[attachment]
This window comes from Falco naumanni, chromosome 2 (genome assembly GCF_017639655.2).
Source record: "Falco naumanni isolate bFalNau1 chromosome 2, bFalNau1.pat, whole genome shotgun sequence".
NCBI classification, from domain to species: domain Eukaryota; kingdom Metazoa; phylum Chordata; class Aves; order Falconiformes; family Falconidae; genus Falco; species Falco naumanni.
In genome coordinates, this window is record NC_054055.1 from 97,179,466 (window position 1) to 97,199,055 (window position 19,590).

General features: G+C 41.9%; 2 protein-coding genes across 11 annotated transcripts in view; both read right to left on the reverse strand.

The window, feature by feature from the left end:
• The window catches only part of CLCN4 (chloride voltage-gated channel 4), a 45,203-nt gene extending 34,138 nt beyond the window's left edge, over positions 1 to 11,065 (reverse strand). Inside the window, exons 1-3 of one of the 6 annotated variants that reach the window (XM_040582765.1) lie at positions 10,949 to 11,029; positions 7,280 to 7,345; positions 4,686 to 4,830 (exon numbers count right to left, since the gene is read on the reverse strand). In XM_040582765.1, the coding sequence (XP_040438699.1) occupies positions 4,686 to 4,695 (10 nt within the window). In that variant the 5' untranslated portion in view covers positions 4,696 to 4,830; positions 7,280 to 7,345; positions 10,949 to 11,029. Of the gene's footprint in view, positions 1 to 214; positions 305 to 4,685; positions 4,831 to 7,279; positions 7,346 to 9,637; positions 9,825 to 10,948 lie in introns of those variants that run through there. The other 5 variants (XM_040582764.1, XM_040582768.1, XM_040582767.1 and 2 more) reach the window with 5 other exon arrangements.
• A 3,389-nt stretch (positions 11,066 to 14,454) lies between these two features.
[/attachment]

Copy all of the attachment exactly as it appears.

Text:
This window comes from Falco naumanni, chromosome 2 (genome assembly GCF_017639655.2).
Source record: "Falco naumanni isolate bFalNau1 chromosome 2, bFalNau1.pat, whole genome shotgun sequence".
NCBI classification, from domain to species: domain Eukaryota; kingdom Metazoa; phylum Chordata; class Aves; order Falconiformes; family Falconidae; genus Falco; species Falco naumanni.
In genome coordinates, this window is record NC_054055.1 from 97,179,466 (window position 1) to 97,199,055 (window position 19,590).

General features: G+C 41.9%; 2 protein-coding genes across 11 annotated transcripts in view; both read right to left on the reverse strand.

The window, feature by feature from the left end:
• The window catches only part of CLCN4 (chloride voltage-gated channel 4), a 45,203-nt gene extending 34,138 nt beyond the window's left edge, over positions 1 to 11,065 (reverse strand). Inside the window, exons 1-3 of one of the 6 annotated variants that reach the window (XM_040582765.1) lie at positions 10,949 to 11,029; positions 7,280 to 7,345; positions 4,686 to 4,830 (exon numbers count right to left, since the gene is read on the reverse strand). In XM_040582765.1, the coding sequence (XP_040438699.1) occupies positions 4,686 to 4,695 (10 nt within the window). In that variant the 5' untranslated portion in view covers positions 4,696 to 4,830; positions 7,280 to 7,345; positions 10,949 to 11,029. Of the gene's footprint in view, positions 1 to 214; positions 305 to 4,685; positions 4,831 to 7,279; positions 7,346 to 9,637; positions 9,825 to 10,948 lie in introns of those variants that run through there. The other 5 variants (XM_040582764.1, XM_040582768.1, XM_040582767.1 and 2 more) reach the window with 5 other exon arrangements.
• A 3,389-nt stretch (positions 11,066 to 14,454) lies between these two features.